Review: Christopher Bollen’s ‘Orient’ a literary thriller with wit and style
Christopher Bollen’s “Orient” might well be this summer’s most ambitious thriller or this summer’s most thrilling work of literary fiction. An editor at large for Interview with style and wit to spare, Bollen sets his juicy mystery at the tip of Long Island at summer’s end, when the season’s fleeting pleasures have blown away, revealing the fractured and fractious year-round community that remains behind when the casual visitors have returned to the relative safety of New York City.
The Orient of Bollen’s novel is of course Orient Point, the town at the eastern-most tip of Long Island’s less fashionable North Fork — think Gatsby’s West Egg to Daisy’s East Egg — which has so far resisted the Ralph Lauren and McMansion uprising of the Hamptons to the south. But the artists are coming, scooping up pricy shorefront properties, gutting the charming homes, bringing their cavalier city ways and transforming the quaint town as they see fit. And even if these newcomers believe their intentions are pure, it’s clear from the outset exactly how the road to hell is paved.
Enter Mills Chevern — not his real name — a 19-year-old former foster kid brought out to Orient by Paul Benchley, an Orient native turned successful New York City architect who perfectly straddles the community’s divide between the old and the new. Mills’ questionable sexuality and murky past immediately raise the town’s hackles. And when bodies start turning up, it doesn’t take long for Orient’s year-round population to point the finger in his direction.
With Mills, Bollen inverts the conventional “stranger comes to town” trope. Instead of the townspeople learning the truth about the intruder in their midst, it is the outsider who learns about the town and its inhabitants. And there’s a lot to digest — Orient’s residents, original and newly arrived, hoard innumerable secrets. As the death toll mounts, Mills scrambles to clear his name and uncover the real killer before he’s destroyed by the Frankensteinian mob of villagers.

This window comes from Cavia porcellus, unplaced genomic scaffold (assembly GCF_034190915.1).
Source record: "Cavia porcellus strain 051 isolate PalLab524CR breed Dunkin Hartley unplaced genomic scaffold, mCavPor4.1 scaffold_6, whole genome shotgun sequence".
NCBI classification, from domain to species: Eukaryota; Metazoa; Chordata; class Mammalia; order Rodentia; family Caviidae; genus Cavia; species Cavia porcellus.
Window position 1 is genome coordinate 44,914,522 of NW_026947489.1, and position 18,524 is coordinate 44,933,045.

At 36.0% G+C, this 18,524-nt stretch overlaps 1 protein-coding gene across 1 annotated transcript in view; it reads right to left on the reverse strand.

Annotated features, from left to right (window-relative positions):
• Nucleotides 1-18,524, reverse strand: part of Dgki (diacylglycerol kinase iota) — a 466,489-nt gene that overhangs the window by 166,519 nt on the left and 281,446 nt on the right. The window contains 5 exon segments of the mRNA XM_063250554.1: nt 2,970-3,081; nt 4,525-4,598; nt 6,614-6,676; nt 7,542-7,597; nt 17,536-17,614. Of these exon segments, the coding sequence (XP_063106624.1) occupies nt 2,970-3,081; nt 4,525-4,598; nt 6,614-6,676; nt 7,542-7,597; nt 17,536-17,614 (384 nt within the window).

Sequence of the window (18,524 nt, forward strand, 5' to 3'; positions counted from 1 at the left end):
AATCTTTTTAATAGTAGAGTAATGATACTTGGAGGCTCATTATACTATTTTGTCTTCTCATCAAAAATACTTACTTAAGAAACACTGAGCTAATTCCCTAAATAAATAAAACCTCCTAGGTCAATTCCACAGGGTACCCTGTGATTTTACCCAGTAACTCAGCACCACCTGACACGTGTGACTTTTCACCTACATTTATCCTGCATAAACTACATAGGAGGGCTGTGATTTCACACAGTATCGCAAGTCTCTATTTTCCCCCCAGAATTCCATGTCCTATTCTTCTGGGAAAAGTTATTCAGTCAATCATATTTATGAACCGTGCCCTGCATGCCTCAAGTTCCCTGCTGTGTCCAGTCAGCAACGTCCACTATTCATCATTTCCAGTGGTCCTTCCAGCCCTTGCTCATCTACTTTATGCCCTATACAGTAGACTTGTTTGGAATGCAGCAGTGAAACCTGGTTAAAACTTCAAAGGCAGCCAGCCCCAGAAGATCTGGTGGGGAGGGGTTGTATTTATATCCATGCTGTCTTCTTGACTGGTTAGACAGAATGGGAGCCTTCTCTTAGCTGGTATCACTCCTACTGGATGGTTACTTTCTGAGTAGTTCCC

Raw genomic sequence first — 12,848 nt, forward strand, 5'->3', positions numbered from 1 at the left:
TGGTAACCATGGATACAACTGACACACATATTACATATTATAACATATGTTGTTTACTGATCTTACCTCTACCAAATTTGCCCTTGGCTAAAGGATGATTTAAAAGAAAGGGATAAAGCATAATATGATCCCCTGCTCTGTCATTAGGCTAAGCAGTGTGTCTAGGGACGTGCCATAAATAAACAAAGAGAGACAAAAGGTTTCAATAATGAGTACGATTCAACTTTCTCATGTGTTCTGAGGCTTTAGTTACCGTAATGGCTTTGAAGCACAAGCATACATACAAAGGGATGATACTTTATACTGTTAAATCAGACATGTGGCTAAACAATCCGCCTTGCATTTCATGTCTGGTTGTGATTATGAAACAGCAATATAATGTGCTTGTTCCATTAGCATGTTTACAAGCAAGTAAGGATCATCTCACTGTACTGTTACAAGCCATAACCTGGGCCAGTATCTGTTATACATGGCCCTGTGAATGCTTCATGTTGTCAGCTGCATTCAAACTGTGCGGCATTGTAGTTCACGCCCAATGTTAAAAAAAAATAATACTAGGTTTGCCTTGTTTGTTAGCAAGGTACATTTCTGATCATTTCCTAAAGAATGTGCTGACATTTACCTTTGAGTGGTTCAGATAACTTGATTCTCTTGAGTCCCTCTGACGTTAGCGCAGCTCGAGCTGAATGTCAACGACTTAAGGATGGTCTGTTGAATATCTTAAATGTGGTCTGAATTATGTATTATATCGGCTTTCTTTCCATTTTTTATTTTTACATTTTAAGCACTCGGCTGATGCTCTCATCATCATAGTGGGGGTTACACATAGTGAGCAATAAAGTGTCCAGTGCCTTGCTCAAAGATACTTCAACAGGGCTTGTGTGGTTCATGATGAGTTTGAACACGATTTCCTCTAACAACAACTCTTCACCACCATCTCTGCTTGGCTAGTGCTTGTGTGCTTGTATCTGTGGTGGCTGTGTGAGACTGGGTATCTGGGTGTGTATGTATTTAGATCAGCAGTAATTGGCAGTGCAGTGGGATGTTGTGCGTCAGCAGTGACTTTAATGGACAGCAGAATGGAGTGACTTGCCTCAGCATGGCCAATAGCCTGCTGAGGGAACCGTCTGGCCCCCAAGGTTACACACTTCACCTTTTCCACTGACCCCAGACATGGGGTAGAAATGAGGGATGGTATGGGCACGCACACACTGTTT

Bollen gracefully shifts between Mills’ perspective and that of Beth Shepherd, an Orient native who’s recently returned to the town with her equally charming and unpleasant Romanian husband, Gavril, a majorly successful sculptor. Like Paul, Beth has a foot in both worlds, able to engage with the prickly locals and the overblown artists alike. Through these two former residents, Bollen draws the reader into a community at odds with itself, fighting to hold on to its eroding identity while resisting the change that has already come.
There’s a smorgasbord of delights in “Orient,” from its murderous plot to the cheeky fun Bollen has at the expense of the art world. And there is ample room in this expansive novel for surprisingly soulful descriptions of everything from the intricacies of beekeeping to the beauty of deer hunting. Most impressive is how Bollen’s book is rich in literary diversions, moments of keen sociological and emotional insight — often into personal isolation — that transcend the conventions of its story.
Bollen is dealing in extremes — an extreme situation and town peopled by extreme characters. It would have been simple for him to lapse into unkind parody at the expense of the right wing, xenophobic locals with their working-class accents and working-class tastes or to satirize the foibles and eccentricities of the New York City artists. Yet he resists this urge. Bollen is always witty, never snarky, and exhibits a generosity in his portrayal of each of the Orient residents, which makes everyone’s behavior toward one another, even at its most malicious, not simply believable but understandable.
There is no better way to access the emotional core of a community than through tragedy. And “Orient” has certainly enough tragedy to go around. By the book’s end, the body count is nearing the double digits and the plot is tiptoeing toward the melodramatic. Even so, when the novel draws to a close, it seems less important whodunit and why. More interesting is the community at the center of this calamity. It is impossible not walk away from this book without mourning the ravaged folks — old and new — left behind.
Pochoda is the author, most recently, of “Visitation Street.”
Harper: 624 pp., $26.99
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